o Rule: In the context of a construction contract, a promise by the subcontractor will only
create an enforceable obligation when the subcontractor made a clear and
definite promise that reasonably induced detrimental action on the part of the
general contractor.
McIntosh v. Murphy
o Employment in Hawaii where relied and moved there for the job
o Rule: An oral employment promise is enforceable, despite the Statute of
Frauds, if the injured party seriously changes his position in reliance on the
promise and failing to enforce the promise would result in unconscionable
injury.

Unenforceable Ks
(Fraud)
Is there an enforceable K or some other basis for enforcement?

Statute of frauds
o Certain categories of contracts that MUST be in writing to be considered enforceable
Writing does NOT have to be formal (offer letter, emails) as long as they include the deal
terms
Usually need a signature
o Restatement 110
Within statute of frauds NEEDS TO BE IN WRITING IF
Employment not to be performed w/in one year
Sale of land
o UCC 2-201
Sale of goods above $500
o Examples of not performed w/in one year
Example: Hired on 10/3 for one year contract and begin on 10/3 = not within
statute, could be an oral agreement
Hired on 10/3, begin on 10/4 = cannot be completed in one year from hiring


Cases

date, within statute of frauds, must be in writing


Enter K on Jan 15 2013, but work doesnt begin until April 15 2014 = more than a
year until performance begins, MUST be in writing

McIntosh v. Murphy (SOF/Promissory Estoppel)


o Employment in Hawaii where relied and moved there for the job
o Rule: An oral employment promise is enforceable, despite the Statute of
Frauds, if the injured party seriously changes his position in reliance on the
promise and failing to enforce the promise would result in unconscionable
injury.
Radke v. Brenon
o Lake property sale was offered in writing and set out a price to equally divide the land. Even
though the price changed it was clear that it intended to be equally divided
o Rule: Under the Statute of Frauds, a contract for the sale of land is void unless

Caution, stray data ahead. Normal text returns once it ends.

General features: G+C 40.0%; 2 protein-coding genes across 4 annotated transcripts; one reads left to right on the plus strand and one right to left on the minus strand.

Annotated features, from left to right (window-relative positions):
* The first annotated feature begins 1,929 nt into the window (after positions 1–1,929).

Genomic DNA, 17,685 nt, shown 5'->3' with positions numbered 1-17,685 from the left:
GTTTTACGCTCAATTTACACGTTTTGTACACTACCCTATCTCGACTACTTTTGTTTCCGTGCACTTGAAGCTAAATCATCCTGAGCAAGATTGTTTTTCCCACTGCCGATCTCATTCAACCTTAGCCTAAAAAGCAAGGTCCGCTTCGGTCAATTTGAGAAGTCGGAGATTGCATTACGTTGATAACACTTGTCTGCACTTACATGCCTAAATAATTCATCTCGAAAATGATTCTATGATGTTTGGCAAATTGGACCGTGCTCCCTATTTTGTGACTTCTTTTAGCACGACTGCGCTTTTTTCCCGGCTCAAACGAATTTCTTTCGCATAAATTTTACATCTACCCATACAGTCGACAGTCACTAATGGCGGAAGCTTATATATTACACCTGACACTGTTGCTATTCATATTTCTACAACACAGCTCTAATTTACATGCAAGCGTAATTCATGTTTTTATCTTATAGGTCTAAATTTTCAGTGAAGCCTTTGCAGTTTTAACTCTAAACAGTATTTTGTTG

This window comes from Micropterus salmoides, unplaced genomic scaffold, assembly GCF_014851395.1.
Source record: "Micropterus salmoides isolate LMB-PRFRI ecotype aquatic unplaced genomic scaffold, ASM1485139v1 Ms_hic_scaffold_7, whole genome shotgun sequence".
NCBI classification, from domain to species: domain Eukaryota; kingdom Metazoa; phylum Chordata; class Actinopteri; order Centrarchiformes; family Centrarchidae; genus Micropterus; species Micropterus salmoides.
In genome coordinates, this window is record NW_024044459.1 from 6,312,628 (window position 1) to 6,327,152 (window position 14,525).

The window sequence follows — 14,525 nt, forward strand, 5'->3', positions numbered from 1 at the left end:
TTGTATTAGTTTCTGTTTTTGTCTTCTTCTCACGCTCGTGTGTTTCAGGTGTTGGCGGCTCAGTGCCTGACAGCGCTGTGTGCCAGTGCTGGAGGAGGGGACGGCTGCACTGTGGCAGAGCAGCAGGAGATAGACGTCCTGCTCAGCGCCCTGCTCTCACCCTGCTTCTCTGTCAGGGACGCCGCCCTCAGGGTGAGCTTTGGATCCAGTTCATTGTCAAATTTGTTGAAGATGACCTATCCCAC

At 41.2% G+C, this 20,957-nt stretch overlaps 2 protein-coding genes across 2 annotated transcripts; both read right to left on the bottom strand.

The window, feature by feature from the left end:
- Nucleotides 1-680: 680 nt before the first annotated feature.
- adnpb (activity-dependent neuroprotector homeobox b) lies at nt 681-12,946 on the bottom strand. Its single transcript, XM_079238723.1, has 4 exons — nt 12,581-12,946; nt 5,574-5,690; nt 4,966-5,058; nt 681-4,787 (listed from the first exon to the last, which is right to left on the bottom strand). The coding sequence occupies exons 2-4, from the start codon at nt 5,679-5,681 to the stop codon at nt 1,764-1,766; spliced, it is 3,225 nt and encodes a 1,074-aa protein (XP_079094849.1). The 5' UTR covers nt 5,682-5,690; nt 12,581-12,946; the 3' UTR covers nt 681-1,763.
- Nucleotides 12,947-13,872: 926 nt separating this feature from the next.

it is memorialized in writing.
DF Activities v. Brown
o Dominoes guy who wanted FLW chair. admitted in the affidavit that no K was ever made
therefore no more discovery
o Rule: When a defendant raises a statute of frauds defense and submits a sworn
affidavit denying the formation of a contract with the plaintiff, the plaintiff
may not seek additional discovery to attempt to gain an admission from the
defendant of the contract under oath.

Misrepresentation

MisRep

Contracts can be voidable by innocent or fraudulent misrep.


MODERN RULE: Fraudulent concealment voids K
TRADITIONAL: No duty to disclose
Restatement 164
How important was the representation?
Was it material
Did the other party rely on that misrep?
Was the reliance reasonable?
Restatement 162
A misrepresentation is fraudulent if the maker ibtends his assertion to induce a party to
manifest his assent and the maker
Knows or believed that the assertion is not in accord with the facts; or
Does not have the confidence that he states or implies the truth of assertion; or
Knows that he does not have the basis that he stated or implies for the assertion
Misrepresentation is material if it would likely induce a person to manifest his assent, of
if the maker knows it would be likely to induce the recipient to do so.

Halpert v. Rosenthal
o Agent said there was no termite issue when there was. Buyer of the house won
o Rule: A party may rescind a contract due to an innocent, negligent, or
fraudulent material misrepresentation.
Swinton v. Whitinsville Savings
o Sellers were aware of termite infection and did not tell buyer. Seller wins
o Rule: A seller may not be held liable for the mere failure to disclose a defect in
the property of which he is aware and of which the buyer is unaware.

Weintraub v. Krobatsch
o Seller intentionally showed buyer property to cover up cockroach issue, and
seller made no representation about the defect. Buyer wins
o Rule: Even where a party has made no representation about the subject
matter of a contract, fraudulent concealment or nondisclosure of a material
fact may provide grounds for contract rescission where justice so requires.

Unenforceable Ks
(Capacity, Duress, Illegality, Public Policy)

Cases

Capacity
o Restatement 12
A natural person who manifests assent to a transaction has full legal capacity to incur
contractual duties unless
Under guardianship
Infant
Mentally ill, or defective, (not controlled w/ meds) or
Intoxicated (must be obvious)
Ratification: cant ratify the K, if for example, not of legal age when you enter K but
once you are legal age, you can act on K making it binding.
Ratification must be done expressly
Duress
o Restatement 174
If conduct that appears by a party who does not intend to engage in that conduct is